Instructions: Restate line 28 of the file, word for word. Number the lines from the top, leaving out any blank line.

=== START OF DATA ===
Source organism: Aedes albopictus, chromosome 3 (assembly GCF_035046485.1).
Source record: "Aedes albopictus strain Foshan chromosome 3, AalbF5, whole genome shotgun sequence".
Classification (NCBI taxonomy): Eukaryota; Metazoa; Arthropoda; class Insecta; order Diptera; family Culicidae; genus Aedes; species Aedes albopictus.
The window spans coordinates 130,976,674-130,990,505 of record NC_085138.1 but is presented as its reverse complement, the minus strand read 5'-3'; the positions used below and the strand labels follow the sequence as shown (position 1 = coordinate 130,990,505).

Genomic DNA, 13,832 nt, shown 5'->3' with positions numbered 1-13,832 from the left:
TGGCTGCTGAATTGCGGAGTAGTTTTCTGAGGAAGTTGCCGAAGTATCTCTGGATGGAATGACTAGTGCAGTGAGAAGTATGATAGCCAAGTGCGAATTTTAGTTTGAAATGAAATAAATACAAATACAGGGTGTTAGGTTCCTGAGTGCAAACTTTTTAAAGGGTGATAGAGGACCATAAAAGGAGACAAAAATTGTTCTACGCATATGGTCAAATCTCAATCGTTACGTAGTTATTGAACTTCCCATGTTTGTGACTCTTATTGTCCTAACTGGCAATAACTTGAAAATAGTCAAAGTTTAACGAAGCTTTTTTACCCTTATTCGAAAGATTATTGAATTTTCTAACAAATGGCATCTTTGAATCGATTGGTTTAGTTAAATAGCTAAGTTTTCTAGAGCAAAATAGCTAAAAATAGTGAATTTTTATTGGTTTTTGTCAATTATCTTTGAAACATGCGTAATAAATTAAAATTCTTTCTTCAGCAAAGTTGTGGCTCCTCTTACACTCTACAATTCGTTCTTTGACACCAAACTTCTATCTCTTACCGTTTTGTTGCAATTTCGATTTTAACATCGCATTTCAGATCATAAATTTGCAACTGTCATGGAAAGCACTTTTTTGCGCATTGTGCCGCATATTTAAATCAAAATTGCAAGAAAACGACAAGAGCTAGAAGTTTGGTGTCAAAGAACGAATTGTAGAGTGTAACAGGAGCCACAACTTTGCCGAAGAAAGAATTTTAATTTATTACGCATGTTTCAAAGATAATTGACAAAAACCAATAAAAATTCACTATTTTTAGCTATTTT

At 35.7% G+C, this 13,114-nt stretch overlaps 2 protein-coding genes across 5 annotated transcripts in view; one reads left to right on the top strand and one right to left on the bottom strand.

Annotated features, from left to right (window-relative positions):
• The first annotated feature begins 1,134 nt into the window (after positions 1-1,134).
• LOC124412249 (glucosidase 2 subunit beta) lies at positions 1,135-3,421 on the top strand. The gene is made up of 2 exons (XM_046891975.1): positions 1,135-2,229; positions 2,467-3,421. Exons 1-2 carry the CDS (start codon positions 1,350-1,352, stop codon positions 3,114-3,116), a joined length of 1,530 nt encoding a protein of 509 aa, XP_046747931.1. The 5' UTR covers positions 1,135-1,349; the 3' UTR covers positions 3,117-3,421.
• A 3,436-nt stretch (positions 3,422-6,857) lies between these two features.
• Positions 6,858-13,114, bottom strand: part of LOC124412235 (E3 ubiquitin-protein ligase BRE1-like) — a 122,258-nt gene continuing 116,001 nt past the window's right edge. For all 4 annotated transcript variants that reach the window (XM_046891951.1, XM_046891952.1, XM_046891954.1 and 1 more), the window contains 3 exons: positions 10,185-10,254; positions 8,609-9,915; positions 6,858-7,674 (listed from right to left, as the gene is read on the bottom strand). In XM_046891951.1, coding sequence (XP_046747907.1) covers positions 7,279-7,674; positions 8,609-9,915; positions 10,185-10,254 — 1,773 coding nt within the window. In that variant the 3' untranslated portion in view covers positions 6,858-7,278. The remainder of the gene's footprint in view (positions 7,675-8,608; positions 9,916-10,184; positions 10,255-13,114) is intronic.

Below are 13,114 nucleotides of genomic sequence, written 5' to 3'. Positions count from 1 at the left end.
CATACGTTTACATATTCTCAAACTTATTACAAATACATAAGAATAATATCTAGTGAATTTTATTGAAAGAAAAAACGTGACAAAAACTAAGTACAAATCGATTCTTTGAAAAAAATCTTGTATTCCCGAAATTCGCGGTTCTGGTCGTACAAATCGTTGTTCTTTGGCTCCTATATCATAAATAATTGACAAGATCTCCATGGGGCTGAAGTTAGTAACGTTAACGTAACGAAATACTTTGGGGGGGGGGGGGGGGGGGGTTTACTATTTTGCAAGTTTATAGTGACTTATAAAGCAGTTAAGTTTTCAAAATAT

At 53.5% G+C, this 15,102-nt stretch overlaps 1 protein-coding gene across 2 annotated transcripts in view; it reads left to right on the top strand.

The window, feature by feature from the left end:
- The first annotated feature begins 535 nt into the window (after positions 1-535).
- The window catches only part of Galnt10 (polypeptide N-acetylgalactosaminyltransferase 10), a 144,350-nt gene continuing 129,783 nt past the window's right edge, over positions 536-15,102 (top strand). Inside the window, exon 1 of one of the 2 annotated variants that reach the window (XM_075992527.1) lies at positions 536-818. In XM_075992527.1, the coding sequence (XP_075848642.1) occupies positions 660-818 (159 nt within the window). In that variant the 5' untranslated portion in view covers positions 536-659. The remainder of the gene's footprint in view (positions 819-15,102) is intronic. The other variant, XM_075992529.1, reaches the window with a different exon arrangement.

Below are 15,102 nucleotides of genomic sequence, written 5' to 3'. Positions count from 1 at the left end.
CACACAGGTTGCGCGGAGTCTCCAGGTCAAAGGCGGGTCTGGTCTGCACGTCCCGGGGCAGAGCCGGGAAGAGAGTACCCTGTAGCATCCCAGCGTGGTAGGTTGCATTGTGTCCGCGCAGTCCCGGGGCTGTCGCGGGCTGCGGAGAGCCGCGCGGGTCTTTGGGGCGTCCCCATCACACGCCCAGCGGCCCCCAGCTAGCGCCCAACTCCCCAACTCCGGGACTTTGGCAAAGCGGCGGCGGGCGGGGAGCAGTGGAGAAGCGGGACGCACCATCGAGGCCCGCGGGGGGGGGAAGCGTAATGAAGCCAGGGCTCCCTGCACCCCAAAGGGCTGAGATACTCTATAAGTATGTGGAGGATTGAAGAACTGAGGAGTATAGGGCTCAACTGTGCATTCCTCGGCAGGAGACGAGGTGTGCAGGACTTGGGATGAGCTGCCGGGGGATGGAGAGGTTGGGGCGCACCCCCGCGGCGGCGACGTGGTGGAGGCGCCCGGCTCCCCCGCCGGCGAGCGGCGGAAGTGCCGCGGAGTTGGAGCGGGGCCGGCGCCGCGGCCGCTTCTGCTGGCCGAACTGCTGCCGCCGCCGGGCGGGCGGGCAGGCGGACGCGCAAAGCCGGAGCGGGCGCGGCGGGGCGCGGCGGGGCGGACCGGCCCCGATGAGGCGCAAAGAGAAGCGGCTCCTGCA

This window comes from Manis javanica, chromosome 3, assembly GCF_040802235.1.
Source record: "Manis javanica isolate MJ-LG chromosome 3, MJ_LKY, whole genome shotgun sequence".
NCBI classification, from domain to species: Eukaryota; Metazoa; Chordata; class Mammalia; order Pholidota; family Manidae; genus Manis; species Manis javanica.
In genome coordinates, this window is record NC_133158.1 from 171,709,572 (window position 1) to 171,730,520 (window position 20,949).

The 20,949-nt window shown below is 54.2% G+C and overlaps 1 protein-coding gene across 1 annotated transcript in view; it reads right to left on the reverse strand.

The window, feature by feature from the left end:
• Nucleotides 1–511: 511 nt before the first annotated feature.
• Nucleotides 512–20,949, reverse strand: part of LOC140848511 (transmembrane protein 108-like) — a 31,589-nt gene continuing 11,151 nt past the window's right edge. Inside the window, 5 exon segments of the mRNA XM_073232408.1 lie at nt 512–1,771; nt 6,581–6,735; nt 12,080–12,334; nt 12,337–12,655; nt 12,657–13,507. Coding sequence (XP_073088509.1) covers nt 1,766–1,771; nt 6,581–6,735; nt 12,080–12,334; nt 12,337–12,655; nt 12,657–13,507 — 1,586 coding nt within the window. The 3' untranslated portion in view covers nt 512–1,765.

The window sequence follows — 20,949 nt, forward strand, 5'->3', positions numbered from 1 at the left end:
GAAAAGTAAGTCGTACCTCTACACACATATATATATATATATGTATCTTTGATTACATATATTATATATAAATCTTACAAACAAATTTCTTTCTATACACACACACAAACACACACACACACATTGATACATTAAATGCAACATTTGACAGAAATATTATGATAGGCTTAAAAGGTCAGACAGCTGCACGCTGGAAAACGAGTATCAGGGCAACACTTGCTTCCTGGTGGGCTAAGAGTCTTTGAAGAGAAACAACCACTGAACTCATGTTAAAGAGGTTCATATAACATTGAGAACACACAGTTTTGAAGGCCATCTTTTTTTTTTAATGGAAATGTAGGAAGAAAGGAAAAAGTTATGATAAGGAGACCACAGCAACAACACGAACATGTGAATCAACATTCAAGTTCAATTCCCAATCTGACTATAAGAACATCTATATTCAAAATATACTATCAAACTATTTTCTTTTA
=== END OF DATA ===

• Nucleotides 512–20,949, reverse strand: part of LOC140848511 (transmembrane protein 108-like) — a 31,589-nt gene continuing 11,151 nt past the window's right edge. Inside the window, 5 exon segments of the mRNA XM_073232408.1 lie at nt 512–1,771; nt 6,581–6,735; nt 12,080–12,334; nt 12,337–12,655; nt 12,657–13,507. Coding sequence (XP_073088509.1) covers nt 1,766–1,771; nt 6,581–6,735; nt 12,080–12,334; nt 12,337–12,655; nt 12,657–13,507 — 1,586 coding nt within the window. The 3' untranslated portion in view covers nt 512–1,765.